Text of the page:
Nats fans, right now, can’t be feeling lucky to witness this brand of baseball, four sloppy games that have produced just one win. Scherzer is enough of a persona that he shouldn’t — and won’t — stand for this. He has now lost both of his starts, and both times was victimized by hard-to-watch fundamentals behind him. Might it eat at him that Harper’s Phillies are the only remaining unbeaten team in baseball, and they’re the bunch playing spirited, clean ball in front of a revitalized — and mobile — fan base?
The hostile reception — even to a pregame tribute video — didn’t present a forum in which Harper could salute his old supporters. But he had busloads of Philadelphia fans in the right field stands behind him.
“I had 500 Phillies fans that I was able to tip my cap to,” Harper said. “I was pumped about that.”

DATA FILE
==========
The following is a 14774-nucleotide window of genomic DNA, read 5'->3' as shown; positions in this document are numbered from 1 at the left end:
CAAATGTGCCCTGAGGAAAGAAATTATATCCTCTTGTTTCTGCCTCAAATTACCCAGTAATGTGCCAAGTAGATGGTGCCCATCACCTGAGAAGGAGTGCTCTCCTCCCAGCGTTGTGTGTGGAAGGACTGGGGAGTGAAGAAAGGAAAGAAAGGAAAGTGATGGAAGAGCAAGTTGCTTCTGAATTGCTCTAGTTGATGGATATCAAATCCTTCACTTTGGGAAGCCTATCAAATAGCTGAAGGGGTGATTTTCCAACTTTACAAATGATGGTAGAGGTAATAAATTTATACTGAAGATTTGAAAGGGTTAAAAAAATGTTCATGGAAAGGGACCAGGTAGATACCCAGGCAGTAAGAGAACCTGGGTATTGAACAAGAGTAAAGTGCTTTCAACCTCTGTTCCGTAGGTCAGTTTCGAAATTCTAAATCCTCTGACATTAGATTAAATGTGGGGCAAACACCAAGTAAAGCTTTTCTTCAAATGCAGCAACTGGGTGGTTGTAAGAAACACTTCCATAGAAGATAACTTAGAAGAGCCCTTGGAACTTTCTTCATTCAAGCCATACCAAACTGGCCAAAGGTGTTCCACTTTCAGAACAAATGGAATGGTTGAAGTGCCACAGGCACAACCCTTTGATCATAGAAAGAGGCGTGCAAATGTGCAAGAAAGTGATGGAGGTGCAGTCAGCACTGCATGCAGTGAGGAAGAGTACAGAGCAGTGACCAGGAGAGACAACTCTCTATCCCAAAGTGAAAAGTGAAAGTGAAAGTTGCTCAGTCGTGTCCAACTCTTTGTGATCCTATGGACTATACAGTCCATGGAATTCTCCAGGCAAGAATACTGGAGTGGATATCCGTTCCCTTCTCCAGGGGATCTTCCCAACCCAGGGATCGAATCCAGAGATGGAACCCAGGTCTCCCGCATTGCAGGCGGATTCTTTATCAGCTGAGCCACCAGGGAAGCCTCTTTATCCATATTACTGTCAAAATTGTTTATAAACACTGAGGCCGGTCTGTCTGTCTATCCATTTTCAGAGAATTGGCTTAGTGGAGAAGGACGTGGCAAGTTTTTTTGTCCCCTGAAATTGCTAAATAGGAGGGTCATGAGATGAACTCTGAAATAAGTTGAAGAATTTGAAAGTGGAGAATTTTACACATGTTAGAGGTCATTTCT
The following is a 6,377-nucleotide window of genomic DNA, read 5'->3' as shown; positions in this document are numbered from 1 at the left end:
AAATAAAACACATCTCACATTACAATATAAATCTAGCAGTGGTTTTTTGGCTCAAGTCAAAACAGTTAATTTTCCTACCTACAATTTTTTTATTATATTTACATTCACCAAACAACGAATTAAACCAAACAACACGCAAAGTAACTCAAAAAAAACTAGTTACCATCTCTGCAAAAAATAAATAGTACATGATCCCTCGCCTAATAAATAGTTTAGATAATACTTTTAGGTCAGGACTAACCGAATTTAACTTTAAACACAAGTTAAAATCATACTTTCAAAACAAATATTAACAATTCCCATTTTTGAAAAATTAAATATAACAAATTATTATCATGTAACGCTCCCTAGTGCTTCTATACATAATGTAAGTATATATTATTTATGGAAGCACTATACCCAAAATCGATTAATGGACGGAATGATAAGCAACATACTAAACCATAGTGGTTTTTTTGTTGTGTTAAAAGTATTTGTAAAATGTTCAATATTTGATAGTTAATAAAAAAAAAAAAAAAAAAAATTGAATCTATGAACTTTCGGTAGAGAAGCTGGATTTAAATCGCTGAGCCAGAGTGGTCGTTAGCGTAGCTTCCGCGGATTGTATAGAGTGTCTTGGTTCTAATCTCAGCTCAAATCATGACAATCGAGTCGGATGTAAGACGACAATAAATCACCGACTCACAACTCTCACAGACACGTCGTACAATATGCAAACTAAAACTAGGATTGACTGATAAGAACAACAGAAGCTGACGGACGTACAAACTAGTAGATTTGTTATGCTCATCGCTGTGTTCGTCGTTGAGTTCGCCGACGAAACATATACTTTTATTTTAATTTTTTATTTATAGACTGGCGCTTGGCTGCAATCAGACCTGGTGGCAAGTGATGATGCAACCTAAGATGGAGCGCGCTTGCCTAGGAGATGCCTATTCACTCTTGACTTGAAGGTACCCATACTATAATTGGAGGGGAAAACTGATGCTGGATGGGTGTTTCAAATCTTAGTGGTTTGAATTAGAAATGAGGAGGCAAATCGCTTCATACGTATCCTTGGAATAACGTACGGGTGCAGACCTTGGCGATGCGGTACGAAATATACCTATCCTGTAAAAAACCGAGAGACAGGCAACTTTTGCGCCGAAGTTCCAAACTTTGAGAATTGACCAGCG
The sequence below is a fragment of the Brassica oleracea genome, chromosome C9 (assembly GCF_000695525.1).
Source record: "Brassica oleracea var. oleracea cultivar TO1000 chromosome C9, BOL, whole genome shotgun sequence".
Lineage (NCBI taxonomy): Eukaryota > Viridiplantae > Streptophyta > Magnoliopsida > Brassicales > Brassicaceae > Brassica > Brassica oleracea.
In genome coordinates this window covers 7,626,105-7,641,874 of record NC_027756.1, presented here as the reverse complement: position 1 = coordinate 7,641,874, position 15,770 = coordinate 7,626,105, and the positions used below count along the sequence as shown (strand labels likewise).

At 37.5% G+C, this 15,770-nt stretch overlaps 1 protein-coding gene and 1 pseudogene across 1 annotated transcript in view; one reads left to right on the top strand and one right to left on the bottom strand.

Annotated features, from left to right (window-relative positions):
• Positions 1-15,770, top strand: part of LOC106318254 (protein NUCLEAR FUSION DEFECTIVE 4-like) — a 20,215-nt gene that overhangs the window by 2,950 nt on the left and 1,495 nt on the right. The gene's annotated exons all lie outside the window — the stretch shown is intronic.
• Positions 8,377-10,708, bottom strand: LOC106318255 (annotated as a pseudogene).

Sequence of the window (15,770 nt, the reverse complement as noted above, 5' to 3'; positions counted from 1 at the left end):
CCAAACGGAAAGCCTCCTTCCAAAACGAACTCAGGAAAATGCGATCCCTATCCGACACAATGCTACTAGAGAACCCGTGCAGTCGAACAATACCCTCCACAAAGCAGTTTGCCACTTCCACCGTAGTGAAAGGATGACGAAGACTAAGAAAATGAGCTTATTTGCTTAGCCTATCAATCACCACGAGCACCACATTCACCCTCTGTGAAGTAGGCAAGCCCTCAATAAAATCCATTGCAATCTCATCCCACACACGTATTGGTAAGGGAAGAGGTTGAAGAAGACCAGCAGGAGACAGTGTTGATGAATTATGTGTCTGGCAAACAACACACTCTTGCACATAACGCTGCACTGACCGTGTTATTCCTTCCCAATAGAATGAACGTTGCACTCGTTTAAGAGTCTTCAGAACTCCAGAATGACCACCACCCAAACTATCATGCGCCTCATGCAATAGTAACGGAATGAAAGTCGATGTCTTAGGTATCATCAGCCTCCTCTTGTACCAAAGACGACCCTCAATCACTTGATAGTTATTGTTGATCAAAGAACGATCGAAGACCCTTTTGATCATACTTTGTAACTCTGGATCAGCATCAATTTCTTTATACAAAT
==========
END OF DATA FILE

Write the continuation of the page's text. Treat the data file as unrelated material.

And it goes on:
Scherzer was out of the game by the time Harper came up for the fourth time, this time against vulnerable Nats lefty Matt Grace. Harper singled through the left side, driving in the last of four Phillies runs that blew open the game in the sixth. That development made Nationals Park kind of crumble. The invading Phillies fans chanted both “MVP! MVP!” and “We’ve got Harper! We’ve got Harper!”
And when Harper returned to right field for the bottom of the inning, he bent at the waist, removed his cap and performed a bizarre bow for the Phillie fans — sorry, Phans? — who have embraced him in this early going. They roared back at him. He is hitting .429 with three homers in four games. He is torturing his old team, with another chance Wednesday and three more next week. Phillies fans feel as comfortable at Nationals Park as they did in, say, 2009.
“They deserved that,” Harper said. “It’s Philadelphia. Let’s go.”
Somewhere, back in the clubhouse, Max Scherzer had to be seething, wondering how he could prevent this from happening again.
“It’ll be fun to compete against him,” Scherzer said.
Fun, with a decided edge. We don’t yet know when Max vs. Bryce, Chapter II will come. We just know we should absolutely show up.